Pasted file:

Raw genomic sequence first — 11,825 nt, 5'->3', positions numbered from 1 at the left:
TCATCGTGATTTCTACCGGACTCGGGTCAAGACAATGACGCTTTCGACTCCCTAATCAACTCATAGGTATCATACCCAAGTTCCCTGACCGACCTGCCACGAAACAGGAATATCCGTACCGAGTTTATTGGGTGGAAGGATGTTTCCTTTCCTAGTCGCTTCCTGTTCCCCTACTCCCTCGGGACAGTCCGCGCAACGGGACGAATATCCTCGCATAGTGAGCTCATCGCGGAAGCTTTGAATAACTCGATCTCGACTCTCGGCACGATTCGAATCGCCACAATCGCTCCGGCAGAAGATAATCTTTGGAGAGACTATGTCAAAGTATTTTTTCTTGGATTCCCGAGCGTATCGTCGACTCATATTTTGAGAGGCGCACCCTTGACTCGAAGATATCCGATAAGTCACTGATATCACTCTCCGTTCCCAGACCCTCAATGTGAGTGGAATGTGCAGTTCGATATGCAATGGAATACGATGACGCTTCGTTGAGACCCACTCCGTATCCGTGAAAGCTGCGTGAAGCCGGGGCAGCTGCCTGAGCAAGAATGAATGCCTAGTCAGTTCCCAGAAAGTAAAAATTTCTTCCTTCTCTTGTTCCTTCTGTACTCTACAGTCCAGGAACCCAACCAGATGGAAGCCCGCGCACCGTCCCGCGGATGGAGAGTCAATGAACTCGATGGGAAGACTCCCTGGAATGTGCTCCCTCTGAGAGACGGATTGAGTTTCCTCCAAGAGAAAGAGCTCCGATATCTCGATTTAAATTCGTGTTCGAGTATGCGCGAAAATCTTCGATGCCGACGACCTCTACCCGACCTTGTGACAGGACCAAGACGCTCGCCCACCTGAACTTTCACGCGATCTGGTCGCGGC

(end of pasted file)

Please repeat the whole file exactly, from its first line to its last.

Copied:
Raw genomic sequence first — 11,825 nt, 5'->3', positions numbered from 1 at the left:
TCATCGTGATTTCTACCGGACTCGGGTCAAGACAATGACGCTTTCGACTCCCTAATCAACTCATAGGTATCATACCCAAGTTCCCTGACCGACCTGCCACGAAACAGGAATATCCGTACCGAGTTTATTGGGTGGAAGGATGTTTCCTTTCCTAGTCGCTTCCTGTTCCCCTACTCCCTCGGGACAGTCCGCGCAACGGGACGAATATCCTCGCATAGTGAGCTCATCGCGGAAGCTTTGAATAACTCGATCTCGACTCTCGGCACGATTCGAATCGCCACAATCGCTCCGGCAGAAGATAATCTTTGGAGAGACTATGTCAAAGTATTTTTTCTTGGATTCCCGAGCGTATCGTCGACTCATATTTTGAGAGGCGCACCCTTGACTCGAAGATATCCGATAAGTCACTGATATCACTCTCCGTTCCCAGACCCTCAATGTGAGTGGAATGTGCAGTTCGATATGCAATGGAATACGATGACGCTTCGTTGAGACCCACTCCGTATCCGTGAAAGCTGCGTGAAGCCGGGGCAGCTGCCTGAGCAAGAATGAATGCCTAGTCAGTTCCCAGAAAGTAAAAATTTCTTCCTTCTCTTGTTCCTTCTGTACTCTACAGTCCAGGAACCCAACCAGATGGAAGCCCGCGCACCGTCCCGCGGATGGAGAGTCAATGAACTCGATGGGAAGACTCCCTGGAATGTGCTCCCTCTGAGAGACGGATTGAGTTTCCTCCAAGAGAAAGAGCTCCGATATCTCGATTTAAATTCGTGTTCGAGTATGCGCGAAAATCTTCGATGCCGACGACCTCTACCCGACCTTGTGACAGGACCAAGACGCTCGCCCACCTGAACTTTCACGCGATCTGGTCGCGGC